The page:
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This is a classic example of mass-media authors, editors, and publishers
unintentionally misleading the public on healthy grief. See my comments after the
article. The links and hilights below
are mine. -
Peter Gerlach, MSW
+ + +
while observing a troop of Barbary macaques for behavioral research,
I was surprised to see a new mother holding on to her obviously
stillborn baby. She clutched the corpse to her chest and made soft
cooing sounds, obviously in distress.
More remarkable, she held on to that dead baby for more than a week
as it began to decompose.
Eventually, the mother showed up alone, but then it got even sadder.
She began to haunt other mothers, those with live babies. She would
sit close to them and try to grab those babies and hug them, as if
to make up for her loss.
I was clearly witnessing a mother in deep grief, and I felt great
After all, she had been stuck in an evolutionarily dilemma that all
of us, at one time or another, experience.
Monkey, apes, humans and all other social animals are born to attach to others because those
connections help keep us alive and up the chances of passing on
genes. But at the same time, we pay dearly for that advantage when
our loved ones leave.
Those of us who have lost a spouse, parent, sibling, child or
friend, are familiar with that monkey's heart.
As described by
Elisabeth Kübler-Ross, grief includes anger, denial, bargaining,
depression, and eventually acceptance, emotions felt in no special
order or sometimes skipped over. But all of them are low moods,
often paralyzing moods, and so why would evolution give us this
punch in the stomach, especially when death and loss are so common
over a lifetime?
University of Michigan evolutionary psychiatrist Randolph Nesse has
suggested that there might in fact be reasons beyond the usual
argument that grief is the price we pay for love. According to his
theory, grief itself may have been selected because those feelings
can have evolutionary advantages.
For example, when someone is lost, we expend energy looking for
them, trying to get them back. Under the great duress of grief,
people usually protect themselves from further losses, which must be
a good thing. We also warn our kin and turn to them for kindness and
protection, thereby binding our genes as we come together in
And then we reach out. For some, grief is the first time they have
asked for solace or help, and that opens up whole new social
networks that might be crucial down the road.
Eventually, with acceptance, evolution pushes us to leave the house,
maybe look for a replacement, or at least go forward with life.
In other words, the roller coaster emotions of grief can actually
make a new, sometimes safer, life for the bereaved, a life where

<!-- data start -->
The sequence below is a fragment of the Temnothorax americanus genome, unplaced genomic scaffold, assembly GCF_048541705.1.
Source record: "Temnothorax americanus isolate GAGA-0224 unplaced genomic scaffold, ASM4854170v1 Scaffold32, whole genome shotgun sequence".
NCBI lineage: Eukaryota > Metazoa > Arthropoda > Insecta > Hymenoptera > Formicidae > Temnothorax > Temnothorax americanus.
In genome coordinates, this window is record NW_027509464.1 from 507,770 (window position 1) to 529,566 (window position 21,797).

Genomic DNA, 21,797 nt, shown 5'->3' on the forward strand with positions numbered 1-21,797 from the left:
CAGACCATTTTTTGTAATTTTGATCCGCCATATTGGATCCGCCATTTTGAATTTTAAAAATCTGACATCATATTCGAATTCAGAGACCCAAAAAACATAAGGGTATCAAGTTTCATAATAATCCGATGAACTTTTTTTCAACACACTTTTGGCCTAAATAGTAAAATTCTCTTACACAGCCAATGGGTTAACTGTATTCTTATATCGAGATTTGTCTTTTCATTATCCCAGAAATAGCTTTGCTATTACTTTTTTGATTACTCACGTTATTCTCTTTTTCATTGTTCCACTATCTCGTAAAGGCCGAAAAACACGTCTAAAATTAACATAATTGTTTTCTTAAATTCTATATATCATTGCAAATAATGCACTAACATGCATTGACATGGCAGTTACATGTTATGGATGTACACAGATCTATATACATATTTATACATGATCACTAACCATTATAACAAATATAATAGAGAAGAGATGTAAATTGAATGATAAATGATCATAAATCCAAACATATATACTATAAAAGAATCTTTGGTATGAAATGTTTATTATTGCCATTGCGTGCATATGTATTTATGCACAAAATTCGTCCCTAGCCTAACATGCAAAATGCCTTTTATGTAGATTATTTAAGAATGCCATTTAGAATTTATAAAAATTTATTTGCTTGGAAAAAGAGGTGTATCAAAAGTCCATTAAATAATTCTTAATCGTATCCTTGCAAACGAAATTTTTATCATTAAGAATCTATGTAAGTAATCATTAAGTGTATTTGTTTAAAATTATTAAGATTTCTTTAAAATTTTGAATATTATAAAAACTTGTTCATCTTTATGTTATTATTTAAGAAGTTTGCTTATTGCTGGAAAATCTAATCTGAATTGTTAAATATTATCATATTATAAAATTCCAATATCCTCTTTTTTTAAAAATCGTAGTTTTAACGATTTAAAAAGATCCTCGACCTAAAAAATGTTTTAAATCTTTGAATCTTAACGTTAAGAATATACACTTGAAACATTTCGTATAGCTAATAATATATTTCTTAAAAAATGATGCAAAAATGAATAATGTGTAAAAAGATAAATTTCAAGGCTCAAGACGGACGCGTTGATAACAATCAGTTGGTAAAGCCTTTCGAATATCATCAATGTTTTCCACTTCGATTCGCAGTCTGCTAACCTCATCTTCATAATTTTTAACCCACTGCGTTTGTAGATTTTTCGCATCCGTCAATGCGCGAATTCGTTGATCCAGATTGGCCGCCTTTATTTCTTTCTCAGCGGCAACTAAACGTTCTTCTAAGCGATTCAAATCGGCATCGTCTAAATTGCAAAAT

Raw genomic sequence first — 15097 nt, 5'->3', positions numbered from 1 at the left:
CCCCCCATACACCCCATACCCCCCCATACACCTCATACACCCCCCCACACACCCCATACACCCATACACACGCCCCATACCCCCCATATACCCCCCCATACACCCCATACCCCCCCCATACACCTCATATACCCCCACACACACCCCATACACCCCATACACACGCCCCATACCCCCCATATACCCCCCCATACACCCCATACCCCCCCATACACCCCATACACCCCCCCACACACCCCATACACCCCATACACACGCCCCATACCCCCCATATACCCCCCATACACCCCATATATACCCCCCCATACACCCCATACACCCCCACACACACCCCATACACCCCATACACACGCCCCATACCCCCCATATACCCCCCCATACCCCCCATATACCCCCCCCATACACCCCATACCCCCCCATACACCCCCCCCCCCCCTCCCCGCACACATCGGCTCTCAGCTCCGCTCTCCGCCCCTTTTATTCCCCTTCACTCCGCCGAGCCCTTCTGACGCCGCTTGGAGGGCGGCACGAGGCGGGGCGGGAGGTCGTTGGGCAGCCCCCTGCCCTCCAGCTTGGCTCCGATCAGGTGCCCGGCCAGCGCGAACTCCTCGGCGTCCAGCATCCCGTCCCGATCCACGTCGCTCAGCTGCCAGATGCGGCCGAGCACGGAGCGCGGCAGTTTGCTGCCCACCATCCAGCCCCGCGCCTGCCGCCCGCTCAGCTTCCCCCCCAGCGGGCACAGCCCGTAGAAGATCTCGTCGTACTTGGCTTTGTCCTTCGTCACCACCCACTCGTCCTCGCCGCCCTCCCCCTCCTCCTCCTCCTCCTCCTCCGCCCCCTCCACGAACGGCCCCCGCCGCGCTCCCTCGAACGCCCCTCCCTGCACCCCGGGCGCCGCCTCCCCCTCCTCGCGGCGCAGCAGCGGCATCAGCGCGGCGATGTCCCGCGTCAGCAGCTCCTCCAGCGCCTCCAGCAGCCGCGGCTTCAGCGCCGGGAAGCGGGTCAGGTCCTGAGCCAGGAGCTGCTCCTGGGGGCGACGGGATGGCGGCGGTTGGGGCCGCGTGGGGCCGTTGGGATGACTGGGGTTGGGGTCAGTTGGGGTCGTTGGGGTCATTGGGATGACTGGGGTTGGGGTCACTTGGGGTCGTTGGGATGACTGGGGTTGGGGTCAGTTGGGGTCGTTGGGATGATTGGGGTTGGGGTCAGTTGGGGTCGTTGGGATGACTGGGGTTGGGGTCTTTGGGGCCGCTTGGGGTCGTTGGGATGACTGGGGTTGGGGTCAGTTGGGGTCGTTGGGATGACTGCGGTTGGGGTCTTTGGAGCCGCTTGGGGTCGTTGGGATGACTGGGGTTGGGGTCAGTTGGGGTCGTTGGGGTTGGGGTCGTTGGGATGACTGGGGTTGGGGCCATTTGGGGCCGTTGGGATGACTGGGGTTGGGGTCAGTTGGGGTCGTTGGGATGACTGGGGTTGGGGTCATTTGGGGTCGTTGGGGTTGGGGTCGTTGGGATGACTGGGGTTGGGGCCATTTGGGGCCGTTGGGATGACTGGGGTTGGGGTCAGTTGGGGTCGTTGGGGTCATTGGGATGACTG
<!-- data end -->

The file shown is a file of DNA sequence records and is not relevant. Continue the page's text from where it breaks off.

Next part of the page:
genes are protected and passed on in the aftermath of loss.
Although that sounds like a reasonable scenario for the evolution of
grief, the best intentions of biology don’t, of course, always work
Jane Goodall reported that after an elderly female chimpanzee named
Flo died her young son, Flint, exhibited all the classic signs of
human grief, and he eventually wasted away and died. And
are just as unable to cope with their crippling grief, and they,
too, get sick and die of a broken heart.
The rest of us swimming through a great loss have to cling to the
notion that although evolution has brought us these painful
emotions, it has also brought us the means to move on.
Meredith F. Small is an anthropologist at Cornell University. She is
also the author of "Our Babies, Ourselves; How Biology and Culture
Shape the Way We Parent" (link) and "The Culture of Our Discontent;
Beyond the Medical Model of Mental Illness."
Mass-media information on losses and
healthy grief is scarce and often misleading. This brief news item illustrates how
the media promotes the myth that grief is only
associated with death, rather than a broad spectrum of losses of prized places,
things, rituals, ideas, relationships, and abilities. The author's being a veteran University anthropologist adds
authority to this misconception.
The author notes that "many people are just
unable to cope with ...grief...," (i.e. to fully accept major losses (broken
bonds) and their impacts) - but she offers no ideas on why this is.
The article also promotes the widespread
illusion that the grieving process has only five emotional phases, instead of
two or three
levels each with several
phases. These popular myths and illusions are part of the
that stresses our families and society. This unawareness increase the prevalence
of unfinished grief in kids and adults, which can promote physiological and
psychological stress in people and families.
Lesson 3 in this non-profit Website presents ideas on bonding, losses, healthy grief,
grieving policies, requisites for "good grief,"and suggests how
wounds + unawareness
can hinder the natural mourning progress. To see if you could benefit from
studying Lesson 3, take this free online quiz.